...it's not dark yet, but it's gettin' there...

March 22, 2005

Dura Lex Sed Lex II

i've read Judge Whittemore's ruling on the Shiavo case. The question before him was narrow, and i am persuaded by his reasoning. Reluctantly and sadly persuaded.

Judge Whittemore was constrained by the well established law regarding the issuance of restraining orders and injunctive relief. It cannot be otherwise. Ultimately i blame the trial court for getting it wrong, but the appelate process has limited ability to question the findings of fact made by the original trial court.

"The law is hard, but it is the law."

“If the law supposes that,” said Mr. Bumble, squeezing his hat emphatically in both hands, “the law is a ass—a idiot. If that’s the eye of the law, the law is a bachelor; and the worst I wish the law is, that his eye may be opened by experience—by experience.”

Posted by annika, Mar. 22, 2005 |
Rubric: Legal Mumbo Jumbo



Professor Hewitt disagrees with you. Check out his site. I'm not a lawyer and don't understand the procedure surrounding all of this. At the end of the day, though, we are killing a fellow human in a horrific manner. The entire episode is sad. Very sad. Wish I had something more learned or clever to add to the conversation.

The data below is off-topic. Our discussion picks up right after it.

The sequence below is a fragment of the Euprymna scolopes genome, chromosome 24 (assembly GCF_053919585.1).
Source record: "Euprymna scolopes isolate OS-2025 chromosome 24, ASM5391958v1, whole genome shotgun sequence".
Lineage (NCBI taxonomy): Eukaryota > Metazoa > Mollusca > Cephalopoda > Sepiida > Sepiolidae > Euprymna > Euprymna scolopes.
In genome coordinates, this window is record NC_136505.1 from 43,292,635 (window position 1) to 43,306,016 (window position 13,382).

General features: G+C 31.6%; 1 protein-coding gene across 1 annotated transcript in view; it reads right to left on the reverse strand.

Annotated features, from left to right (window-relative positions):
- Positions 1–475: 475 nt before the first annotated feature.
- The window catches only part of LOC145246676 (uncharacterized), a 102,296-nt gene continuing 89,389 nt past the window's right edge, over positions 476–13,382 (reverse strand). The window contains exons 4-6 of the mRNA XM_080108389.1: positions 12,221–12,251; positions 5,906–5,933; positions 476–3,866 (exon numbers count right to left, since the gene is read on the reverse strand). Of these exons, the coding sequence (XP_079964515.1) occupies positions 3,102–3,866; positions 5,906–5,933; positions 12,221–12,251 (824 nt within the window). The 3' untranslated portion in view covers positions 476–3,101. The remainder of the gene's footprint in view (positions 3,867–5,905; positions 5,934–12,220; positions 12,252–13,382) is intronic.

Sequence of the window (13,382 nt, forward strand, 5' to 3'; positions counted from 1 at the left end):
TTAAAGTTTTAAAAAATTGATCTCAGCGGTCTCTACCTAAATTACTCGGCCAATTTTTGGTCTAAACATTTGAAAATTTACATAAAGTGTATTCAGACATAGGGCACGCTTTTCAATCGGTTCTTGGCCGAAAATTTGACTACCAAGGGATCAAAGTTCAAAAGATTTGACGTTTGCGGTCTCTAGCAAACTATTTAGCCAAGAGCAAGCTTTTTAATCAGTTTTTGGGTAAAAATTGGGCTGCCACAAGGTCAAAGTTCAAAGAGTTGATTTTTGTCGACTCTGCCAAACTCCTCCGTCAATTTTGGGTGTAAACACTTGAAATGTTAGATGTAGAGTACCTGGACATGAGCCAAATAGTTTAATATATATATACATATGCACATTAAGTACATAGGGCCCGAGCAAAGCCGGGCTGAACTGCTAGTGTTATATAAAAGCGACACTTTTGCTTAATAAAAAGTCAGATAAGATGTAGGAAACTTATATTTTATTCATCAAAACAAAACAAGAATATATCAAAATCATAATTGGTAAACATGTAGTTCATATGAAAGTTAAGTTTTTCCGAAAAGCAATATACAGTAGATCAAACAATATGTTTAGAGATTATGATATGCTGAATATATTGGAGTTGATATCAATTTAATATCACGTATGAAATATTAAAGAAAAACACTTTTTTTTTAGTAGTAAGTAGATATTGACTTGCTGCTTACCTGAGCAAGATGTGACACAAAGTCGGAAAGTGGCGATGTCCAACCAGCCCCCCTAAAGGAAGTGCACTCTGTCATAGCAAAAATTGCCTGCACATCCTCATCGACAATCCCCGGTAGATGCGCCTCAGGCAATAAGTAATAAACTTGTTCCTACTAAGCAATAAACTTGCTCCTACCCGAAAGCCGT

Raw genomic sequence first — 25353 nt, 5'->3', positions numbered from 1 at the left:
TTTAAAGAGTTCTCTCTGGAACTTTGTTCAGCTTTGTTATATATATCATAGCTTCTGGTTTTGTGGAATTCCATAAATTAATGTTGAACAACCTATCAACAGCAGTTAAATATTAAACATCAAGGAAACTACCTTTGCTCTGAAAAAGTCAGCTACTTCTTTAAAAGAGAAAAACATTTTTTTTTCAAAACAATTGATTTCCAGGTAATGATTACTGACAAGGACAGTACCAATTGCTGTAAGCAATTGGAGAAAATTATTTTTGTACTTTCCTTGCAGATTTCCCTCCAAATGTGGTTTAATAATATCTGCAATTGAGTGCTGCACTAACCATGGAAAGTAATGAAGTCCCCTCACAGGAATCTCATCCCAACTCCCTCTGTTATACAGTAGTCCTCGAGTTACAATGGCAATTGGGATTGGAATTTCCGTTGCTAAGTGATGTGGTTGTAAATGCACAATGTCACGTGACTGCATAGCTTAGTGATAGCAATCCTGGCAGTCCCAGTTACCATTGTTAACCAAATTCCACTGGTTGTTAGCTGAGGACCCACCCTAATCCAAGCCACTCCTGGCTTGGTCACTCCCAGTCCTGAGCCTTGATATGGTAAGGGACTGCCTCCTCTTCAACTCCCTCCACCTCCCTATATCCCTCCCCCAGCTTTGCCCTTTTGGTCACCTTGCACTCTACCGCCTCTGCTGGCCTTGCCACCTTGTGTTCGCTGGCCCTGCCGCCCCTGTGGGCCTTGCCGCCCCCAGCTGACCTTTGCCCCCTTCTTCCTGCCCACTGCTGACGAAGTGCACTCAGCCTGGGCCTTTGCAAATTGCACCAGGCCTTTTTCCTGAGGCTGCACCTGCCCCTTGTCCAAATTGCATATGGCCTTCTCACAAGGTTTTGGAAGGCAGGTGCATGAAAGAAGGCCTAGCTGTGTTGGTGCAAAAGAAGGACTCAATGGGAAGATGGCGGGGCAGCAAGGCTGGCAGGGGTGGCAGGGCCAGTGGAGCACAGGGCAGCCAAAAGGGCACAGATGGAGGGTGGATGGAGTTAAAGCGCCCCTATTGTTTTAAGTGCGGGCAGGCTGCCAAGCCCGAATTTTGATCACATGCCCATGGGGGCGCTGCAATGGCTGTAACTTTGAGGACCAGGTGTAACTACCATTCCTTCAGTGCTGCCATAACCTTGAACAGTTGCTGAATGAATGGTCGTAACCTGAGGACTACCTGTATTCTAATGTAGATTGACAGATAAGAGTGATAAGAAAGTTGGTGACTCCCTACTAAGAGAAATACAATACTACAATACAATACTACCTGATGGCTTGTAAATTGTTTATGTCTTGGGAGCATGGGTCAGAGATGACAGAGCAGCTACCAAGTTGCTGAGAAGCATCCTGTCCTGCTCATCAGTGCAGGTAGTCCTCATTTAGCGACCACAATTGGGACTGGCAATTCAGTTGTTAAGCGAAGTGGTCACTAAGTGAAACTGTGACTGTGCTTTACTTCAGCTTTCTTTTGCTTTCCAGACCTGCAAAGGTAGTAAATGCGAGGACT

Posted by: Blu on Mar. 22, 2005

What about the de novo case?

Posted by: Casca on Mar. 22, 2005

I think the problem is that the lawyers for the Schindlers are asking only for a temporary restraining order (TRO), which brings in the "substantial likelihood of prevailing at trial" They probably should have asked for an expedited hearing at the same time, since the law specifies that the federal courts should do a hearing de novo, when a hearing is called for.

Posted by: JJR on Mar. 23, 2005

A week or so ago it became unconstitutional for Congress to check the authority of the courts at all, in any way, so they aren't constrained by anything, they can do whatever they want.

Posted by: Dave Munger on Mar. 23, 2005